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A Repetitive Cycle of Calamities: Landslides, Mudslides, and Flooding in Elegeyo Marakwet

We are approaching a wet season, April, the onset of East Africa’s long rain season. Last year, and the year after, and the year before, all the way back to 2014 and beyond, one of Kenya’s water towers experienced a devastating environmental calamity, landslides. What you probably don’t know is, the Elgeyo Marakwet landslides are nothing new. They have been happening for a while, with gradual intensity and fatal effects on the local community.

But before we dive into the data, and repetitive effects, let’s first understand the genesis of the problem.

According to UNDP, degradation and deforestation contribute to about a third of climate calamities including, floods, landslides, and mudslides. These calamities are a chain reaction of soil erosion driven by human activity, such as; human population pressure on the resource base and overreliance on the forest cover area for agriculture.

There we have it. Human encroachment activities are leading to environmental calamities that turn back to bite locals. Well, that’s a local problem, right? Wrong!

A local problem or a national environmental calamity?

Elgeyo Marakwet County is essential when it comes to Kenya’s water reserves. It is home to two forest water towers, Cherangany and Kaptagat. According to the Ministry of Environment and Forestry, Elgeyo Marakwet County has the 2nd most extensive forest cover in the country that constitutes 37.5%. Meaning, the water tower’s intensifying problems could have ripple effects on other regions that benefit from it.  Additionally, Cherangany and Kaptagat water towers are the sources of many water towers in Kenya, including Lake Turkana, Lake Victoria, Rivers Kerio, and Kerrer.

In November and December 2019 and May 2020, Elgeyo Marakwet, West Pokot, and surrounding regions were gravely affected by flooding and mudslides due to high rainfall. More than 20 people lost their lives, and about 100 families were displaced. Last year, the catastrophe happened when the local community was already tackling an unfriendly global pandemic that took a toll on the lives and the locals.

The county officials and interior cabinet government officers responding to the calamity in a joint press briefing on 20th April 2019 stated that they were embarking on a joint mission to eradicate the problem.

A way forward for Kaptagat and Cherangany Water Towers

The Elgeyo Marakwet problem isn’t unfamiliar. The impacts have been so repetitive that environmental academics, government agencies, and international conservationists have done hundreds of case studies. For instance, a study done by IHSN (International Household Survey Network) in collaboration with SCC-Vi Agroforestry using satellite data discovered that from 1986 to 2009, 4,149 hectares of forest cover had been cleared in the study area, a decrease of 14 percent. And while the deforestation rates have decreased over the years due to government intervention and policies, the problem remains. This study projects that by 2100, 45% of the forest won’t be available.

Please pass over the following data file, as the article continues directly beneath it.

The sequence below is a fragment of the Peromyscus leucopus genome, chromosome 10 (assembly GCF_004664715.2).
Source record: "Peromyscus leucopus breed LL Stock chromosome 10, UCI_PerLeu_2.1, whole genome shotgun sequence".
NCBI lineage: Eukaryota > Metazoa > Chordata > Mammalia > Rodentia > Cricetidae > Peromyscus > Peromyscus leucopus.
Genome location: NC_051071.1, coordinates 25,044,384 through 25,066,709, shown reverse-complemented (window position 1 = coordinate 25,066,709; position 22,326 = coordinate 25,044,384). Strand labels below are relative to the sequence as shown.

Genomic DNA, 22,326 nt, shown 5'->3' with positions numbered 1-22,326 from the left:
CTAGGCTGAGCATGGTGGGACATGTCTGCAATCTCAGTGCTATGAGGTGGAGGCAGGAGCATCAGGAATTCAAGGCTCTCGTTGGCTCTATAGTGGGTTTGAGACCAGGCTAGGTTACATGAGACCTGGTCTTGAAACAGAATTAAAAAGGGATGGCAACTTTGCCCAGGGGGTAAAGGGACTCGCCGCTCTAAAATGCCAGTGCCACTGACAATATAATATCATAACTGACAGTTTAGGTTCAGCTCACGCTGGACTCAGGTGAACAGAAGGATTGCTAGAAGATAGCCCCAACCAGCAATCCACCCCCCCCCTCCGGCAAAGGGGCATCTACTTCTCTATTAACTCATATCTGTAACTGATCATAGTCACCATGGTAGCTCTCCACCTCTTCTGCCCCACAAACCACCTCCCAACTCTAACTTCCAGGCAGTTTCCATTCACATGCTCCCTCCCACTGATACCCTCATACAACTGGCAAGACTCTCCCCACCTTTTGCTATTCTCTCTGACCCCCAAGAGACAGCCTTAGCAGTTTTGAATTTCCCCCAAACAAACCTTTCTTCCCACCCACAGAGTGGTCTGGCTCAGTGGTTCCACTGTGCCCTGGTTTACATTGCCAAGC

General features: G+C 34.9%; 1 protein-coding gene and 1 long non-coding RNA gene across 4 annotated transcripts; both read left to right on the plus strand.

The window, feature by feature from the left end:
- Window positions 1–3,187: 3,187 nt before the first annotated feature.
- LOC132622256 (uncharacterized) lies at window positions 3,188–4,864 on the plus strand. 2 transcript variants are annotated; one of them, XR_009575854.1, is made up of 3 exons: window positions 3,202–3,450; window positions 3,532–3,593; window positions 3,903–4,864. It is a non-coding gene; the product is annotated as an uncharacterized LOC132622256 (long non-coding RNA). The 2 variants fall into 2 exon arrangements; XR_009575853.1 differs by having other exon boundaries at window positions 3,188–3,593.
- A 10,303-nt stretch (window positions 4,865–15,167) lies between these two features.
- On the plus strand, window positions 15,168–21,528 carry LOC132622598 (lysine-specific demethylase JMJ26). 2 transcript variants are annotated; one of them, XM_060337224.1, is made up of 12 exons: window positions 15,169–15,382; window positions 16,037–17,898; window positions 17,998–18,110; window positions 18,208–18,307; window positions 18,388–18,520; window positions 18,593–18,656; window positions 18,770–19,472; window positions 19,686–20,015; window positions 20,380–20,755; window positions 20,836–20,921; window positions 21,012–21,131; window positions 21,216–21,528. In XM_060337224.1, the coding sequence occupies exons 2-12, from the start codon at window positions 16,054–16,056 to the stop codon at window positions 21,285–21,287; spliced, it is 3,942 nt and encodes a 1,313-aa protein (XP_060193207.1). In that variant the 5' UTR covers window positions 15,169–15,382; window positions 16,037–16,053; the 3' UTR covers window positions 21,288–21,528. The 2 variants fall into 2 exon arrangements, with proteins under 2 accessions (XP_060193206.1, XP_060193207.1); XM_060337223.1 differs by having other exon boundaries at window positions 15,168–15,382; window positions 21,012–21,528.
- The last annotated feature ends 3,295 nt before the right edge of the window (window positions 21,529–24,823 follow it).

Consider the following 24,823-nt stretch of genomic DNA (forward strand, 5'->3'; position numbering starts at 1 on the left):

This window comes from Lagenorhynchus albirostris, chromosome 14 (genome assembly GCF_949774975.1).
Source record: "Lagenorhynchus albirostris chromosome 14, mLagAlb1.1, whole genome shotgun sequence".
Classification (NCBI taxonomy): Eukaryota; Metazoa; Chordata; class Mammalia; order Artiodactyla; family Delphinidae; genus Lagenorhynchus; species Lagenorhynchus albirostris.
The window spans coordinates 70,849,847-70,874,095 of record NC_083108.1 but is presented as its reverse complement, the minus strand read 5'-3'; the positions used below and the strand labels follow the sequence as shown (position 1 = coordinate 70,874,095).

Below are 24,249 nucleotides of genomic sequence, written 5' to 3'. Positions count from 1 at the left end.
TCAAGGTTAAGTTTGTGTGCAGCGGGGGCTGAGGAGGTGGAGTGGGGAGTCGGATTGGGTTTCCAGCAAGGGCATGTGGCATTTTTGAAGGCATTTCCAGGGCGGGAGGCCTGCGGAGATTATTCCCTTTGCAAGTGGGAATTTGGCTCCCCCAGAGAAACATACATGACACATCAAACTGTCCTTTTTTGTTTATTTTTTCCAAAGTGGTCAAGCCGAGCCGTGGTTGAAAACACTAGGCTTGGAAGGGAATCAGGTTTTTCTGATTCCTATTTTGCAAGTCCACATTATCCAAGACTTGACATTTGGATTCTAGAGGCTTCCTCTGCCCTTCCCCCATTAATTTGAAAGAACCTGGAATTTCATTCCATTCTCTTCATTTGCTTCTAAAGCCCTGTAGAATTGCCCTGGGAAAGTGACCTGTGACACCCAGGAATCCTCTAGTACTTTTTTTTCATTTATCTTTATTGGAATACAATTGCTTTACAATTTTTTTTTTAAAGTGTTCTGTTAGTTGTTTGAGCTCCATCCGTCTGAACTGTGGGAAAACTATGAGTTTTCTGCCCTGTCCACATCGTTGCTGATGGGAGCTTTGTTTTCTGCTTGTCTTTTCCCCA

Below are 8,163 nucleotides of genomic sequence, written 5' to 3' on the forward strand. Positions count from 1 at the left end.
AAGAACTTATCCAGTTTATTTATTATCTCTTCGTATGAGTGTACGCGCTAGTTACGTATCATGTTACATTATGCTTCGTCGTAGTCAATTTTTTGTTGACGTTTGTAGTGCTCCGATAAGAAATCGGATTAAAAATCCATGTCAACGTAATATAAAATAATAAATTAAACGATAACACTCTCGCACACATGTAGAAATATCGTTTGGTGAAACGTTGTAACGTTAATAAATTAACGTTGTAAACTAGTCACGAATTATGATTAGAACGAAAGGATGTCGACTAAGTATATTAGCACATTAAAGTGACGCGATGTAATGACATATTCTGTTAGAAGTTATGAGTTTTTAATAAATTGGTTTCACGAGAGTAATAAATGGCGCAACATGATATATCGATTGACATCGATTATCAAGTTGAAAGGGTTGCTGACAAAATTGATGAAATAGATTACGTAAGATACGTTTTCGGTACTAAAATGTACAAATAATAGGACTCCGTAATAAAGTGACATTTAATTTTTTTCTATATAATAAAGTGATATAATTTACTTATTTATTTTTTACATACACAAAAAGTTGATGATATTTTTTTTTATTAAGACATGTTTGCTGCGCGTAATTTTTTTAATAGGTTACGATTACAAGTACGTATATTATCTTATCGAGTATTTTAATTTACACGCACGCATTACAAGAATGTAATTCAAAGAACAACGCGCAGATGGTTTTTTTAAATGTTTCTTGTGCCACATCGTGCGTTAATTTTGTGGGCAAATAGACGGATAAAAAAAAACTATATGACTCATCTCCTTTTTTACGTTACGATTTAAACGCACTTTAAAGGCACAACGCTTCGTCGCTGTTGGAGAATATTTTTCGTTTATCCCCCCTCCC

A similar study published by Belgeo, conducted on Mau Forest, had an interesting angle. It concluded that deforestation is a complex issue in Kenya and whose solutions primarily lie outside the forest itself. Based on their study, the researchers recommended that the problem is tackled with suitable policies on crucial issues such as agriculture, land, infrastructure, and the indigenous people.

Ongoing processes

In 2017, the Elegeyo Marakwet County Assembly issued a Gazette Supplement to ensure enhanced effective forest conservation, protection, and sustainable charcoal production to provide economic, social, and environmental goods and services.  

The Ministry of Environment and Forestry and UNDP Kenya has been working on a way forward to counter the effects of degradation and deforestation in Marakwet Country and all affected regions in the country under REDD+ – The United Nations Program on Reducing Emissions from Deforestation and Forest Degradation.

Reducing carbon emissions is part of Kenya’s vision 2030. By 2019, the government had established a REDD+ Coordination office and a REDD+ Technical Working Group with the expected funding support of US3.4 million. You can read further on the details, here and here.

Landslides are an occurrence that is on an upward trajectory in the last few years, not only in Elgeyo Marakwet but in several mountainous areas in Kenya. The impacts are social and economic, mainly loss of life, destruction of crops, livestock and, infrastructure. We hope that the trend goes down considering the intervention of international and government agencies. However, if the same calamities hit in 2021, the involved institution might need to sit down and reassess their strategies moving forward.

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